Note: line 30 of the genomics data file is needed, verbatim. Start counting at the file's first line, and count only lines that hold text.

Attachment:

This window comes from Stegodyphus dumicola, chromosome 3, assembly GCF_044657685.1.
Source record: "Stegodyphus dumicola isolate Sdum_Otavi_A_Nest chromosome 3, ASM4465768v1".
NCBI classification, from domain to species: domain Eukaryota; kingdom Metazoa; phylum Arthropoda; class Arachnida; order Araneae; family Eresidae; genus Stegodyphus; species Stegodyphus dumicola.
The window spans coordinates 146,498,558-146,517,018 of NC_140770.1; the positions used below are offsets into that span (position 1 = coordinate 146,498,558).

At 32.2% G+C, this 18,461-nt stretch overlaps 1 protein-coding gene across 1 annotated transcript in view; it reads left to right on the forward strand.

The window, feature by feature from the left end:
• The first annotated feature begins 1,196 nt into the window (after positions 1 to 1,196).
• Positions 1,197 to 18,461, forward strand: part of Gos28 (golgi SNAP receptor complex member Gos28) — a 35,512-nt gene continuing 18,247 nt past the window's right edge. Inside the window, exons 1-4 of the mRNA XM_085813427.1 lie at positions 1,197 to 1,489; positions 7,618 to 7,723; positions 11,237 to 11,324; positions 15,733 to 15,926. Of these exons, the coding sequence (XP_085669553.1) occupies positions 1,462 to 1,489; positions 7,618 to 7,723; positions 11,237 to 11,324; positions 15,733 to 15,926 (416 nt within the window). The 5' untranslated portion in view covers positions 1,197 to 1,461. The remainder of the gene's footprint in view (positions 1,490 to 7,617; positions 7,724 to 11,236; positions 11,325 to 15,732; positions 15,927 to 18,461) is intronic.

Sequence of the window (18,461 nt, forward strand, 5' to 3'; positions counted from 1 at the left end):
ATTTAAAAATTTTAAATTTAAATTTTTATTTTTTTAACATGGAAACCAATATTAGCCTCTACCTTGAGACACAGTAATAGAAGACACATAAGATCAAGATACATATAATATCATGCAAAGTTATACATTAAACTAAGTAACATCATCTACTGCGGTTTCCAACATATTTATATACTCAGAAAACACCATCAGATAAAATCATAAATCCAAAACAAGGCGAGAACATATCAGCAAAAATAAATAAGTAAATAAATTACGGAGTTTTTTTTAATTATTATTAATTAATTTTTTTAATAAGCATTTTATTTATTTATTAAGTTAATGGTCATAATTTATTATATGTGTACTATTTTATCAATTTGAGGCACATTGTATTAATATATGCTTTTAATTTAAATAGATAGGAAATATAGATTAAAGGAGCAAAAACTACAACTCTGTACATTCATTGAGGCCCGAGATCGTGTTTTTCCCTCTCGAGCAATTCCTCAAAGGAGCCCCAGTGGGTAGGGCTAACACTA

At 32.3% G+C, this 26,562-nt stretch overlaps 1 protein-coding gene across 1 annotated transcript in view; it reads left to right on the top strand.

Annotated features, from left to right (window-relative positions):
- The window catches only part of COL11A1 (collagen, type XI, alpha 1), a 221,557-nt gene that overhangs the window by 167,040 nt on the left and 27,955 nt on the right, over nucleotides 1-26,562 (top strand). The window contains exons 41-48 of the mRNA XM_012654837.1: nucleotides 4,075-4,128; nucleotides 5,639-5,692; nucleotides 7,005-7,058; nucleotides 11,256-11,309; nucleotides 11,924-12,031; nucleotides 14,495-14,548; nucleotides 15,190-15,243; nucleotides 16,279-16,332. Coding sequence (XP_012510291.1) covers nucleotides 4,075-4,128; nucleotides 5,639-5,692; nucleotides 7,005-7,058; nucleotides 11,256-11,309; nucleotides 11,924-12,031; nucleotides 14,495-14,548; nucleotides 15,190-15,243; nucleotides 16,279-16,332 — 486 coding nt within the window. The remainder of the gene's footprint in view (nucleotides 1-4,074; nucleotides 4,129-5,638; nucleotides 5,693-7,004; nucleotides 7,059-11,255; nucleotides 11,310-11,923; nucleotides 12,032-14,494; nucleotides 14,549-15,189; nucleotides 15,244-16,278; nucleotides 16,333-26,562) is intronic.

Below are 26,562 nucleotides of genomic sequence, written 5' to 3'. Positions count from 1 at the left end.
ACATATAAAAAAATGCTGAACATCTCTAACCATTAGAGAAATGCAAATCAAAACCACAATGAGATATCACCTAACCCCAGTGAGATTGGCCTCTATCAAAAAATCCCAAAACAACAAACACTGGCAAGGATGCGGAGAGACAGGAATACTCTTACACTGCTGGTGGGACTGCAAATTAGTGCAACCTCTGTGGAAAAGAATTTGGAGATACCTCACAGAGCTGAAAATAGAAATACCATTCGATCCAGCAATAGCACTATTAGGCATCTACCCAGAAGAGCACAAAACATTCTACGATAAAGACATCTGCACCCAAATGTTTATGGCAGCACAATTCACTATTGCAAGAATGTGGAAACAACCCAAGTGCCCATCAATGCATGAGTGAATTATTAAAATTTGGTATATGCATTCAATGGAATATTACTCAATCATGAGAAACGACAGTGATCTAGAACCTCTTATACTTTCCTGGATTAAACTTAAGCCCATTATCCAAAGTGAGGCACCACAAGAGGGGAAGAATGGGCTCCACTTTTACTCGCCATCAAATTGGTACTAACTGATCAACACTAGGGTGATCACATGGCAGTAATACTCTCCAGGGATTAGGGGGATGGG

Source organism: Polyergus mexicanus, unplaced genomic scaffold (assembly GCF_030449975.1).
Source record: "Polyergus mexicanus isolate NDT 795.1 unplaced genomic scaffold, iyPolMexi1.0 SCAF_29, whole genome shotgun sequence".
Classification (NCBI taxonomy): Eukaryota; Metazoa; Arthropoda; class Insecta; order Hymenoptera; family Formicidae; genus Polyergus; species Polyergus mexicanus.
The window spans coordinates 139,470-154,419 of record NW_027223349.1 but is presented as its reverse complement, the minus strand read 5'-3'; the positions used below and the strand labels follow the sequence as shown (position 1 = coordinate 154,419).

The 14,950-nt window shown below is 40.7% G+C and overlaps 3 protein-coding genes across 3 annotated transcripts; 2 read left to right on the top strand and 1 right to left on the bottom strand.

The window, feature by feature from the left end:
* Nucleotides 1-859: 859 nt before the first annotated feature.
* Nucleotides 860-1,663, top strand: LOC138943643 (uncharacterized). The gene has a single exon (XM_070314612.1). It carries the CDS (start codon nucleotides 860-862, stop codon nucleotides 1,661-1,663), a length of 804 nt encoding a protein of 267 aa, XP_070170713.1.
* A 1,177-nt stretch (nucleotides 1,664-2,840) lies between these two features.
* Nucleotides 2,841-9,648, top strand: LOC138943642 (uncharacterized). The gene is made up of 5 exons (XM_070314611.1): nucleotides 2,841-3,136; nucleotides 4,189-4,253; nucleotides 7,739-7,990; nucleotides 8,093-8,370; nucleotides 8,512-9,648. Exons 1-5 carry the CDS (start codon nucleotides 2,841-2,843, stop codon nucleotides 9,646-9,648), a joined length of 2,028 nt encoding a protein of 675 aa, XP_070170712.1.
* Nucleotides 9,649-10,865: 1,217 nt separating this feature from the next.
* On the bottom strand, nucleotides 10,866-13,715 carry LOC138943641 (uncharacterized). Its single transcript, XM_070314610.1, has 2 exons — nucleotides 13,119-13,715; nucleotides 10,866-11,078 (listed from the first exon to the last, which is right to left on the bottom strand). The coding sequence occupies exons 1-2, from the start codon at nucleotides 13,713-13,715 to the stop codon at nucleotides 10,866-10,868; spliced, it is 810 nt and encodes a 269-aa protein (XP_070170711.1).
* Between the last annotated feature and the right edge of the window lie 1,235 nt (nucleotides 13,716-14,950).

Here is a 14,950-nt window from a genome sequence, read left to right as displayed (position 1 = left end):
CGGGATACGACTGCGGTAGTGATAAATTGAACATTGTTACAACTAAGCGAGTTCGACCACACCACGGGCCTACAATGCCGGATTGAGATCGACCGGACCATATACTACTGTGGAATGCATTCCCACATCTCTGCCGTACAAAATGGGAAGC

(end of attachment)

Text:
CGGGATACGACTGCGGTAGTGATAAATTGAACATTGTTACAACTAAGCGAGTTCGACCACACCACGGGCCTACAATGCCGGATTGAGATCGACCGGACCATATACTACTGTGGAATGCATTCCCACATCTCTGCCGTACAAAATGGGAAGC